Imagine dialing 911 and hearing an automated voice tell you that what you have dialed is not a valid number; or reaching a 911 call center only to have emergency personnel dispatched to the wrong location. In response to such problems, the FCC yesterday released a Notice of Inquiry (NOI) asking a broad range of questions about the capability of enterprise-based communications systems (ECS)—internal phone systems used in places like office buildings, campuses and hotels—to provide access for 911 calls.
According to the FCC, certain of these systems may not support direct 911 dialing, may not have the capability to route calls to the appropriate 911 call center, or may not provide accurate information on the caller’s location. The NOI seeks public comment on consumer expectations regarding the ability to access 911 call centers when calling from an ECS, and seeks ways, including regulation if needed, to improve the capabilities of ECS to provide direct access for 911 calls.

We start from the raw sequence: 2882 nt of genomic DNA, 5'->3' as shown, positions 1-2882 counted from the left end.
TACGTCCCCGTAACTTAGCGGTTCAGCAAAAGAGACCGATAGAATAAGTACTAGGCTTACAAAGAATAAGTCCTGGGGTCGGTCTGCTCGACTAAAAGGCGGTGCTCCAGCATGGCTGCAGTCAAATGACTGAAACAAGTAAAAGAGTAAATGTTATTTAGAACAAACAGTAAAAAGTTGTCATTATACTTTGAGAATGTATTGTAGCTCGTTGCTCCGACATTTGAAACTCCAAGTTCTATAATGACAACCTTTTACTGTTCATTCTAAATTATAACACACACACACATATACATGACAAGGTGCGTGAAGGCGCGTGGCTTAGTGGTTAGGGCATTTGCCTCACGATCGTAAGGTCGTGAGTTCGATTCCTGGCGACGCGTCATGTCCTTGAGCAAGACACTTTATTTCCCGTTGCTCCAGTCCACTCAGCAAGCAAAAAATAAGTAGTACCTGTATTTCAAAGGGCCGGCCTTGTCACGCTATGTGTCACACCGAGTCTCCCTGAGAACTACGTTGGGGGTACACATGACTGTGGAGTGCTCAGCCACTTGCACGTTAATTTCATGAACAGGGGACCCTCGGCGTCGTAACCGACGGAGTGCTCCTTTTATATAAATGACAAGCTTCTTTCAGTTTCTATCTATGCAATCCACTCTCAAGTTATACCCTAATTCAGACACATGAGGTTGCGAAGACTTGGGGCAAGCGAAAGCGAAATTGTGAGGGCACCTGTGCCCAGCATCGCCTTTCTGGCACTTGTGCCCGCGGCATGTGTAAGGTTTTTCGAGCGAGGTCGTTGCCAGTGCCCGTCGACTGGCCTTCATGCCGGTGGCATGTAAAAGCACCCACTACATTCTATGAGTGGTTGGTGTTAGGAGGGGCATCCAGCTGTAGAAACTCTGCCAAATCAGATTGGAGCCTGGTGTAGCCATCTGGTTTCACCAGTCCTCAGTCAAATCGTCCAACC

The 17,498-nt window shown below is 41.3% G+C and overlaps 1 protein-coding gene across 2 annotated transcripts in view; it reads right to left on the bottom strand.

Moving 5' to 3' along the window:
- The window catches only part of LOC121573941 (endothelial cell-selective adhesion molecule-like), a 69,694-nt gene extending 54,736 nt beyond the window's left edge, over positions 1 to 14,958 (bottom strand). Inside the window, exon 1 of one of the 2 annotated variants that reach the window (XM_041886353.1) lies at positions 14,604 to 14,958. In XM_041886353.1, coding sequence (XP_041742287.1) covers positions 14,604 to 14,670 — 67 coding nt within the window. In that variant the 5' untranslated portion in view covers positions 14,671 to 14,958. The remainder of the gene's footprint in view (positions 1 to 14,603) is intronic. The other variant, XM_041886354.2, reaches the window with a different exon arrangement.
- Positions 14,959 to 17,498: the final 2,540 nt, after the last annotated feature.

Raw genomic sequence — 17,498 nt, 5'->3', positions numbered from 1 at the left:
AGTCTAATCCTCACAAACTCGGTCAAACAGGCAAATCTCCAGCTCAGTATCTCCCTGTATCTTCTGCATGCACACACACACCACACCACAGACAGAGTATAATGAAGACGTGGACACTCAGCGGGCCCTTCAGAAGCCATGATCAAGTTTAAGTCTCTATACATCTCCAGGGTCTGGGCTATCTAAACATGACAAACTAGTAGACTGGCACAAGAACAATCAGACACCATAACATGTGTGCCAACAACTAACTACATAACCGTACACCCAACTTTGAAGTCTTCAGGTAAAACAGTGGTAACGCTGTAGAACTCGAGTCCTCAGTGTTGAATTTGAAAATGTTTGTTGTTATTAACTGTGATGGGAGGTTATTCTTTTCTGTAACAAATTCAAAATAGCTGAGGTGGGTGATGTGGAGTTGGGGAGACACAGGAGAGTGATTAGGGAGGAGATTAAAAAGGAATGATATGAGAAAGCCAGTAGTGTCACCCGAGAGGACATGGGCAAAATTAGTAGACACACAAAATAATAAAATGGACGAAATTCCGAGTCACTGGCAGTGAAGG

The FCC generally requires telephone service providers to offer enhanced 911 service, which basically means that the provider will forward the caller’s telephone number and registered location to the appropriate public safety answering point (PSAP), which should be the 911 call center closest to the caller. Call takers at the PSAP are then responsible for dispatching the appropriate emergency responder—police, fire or ambulance.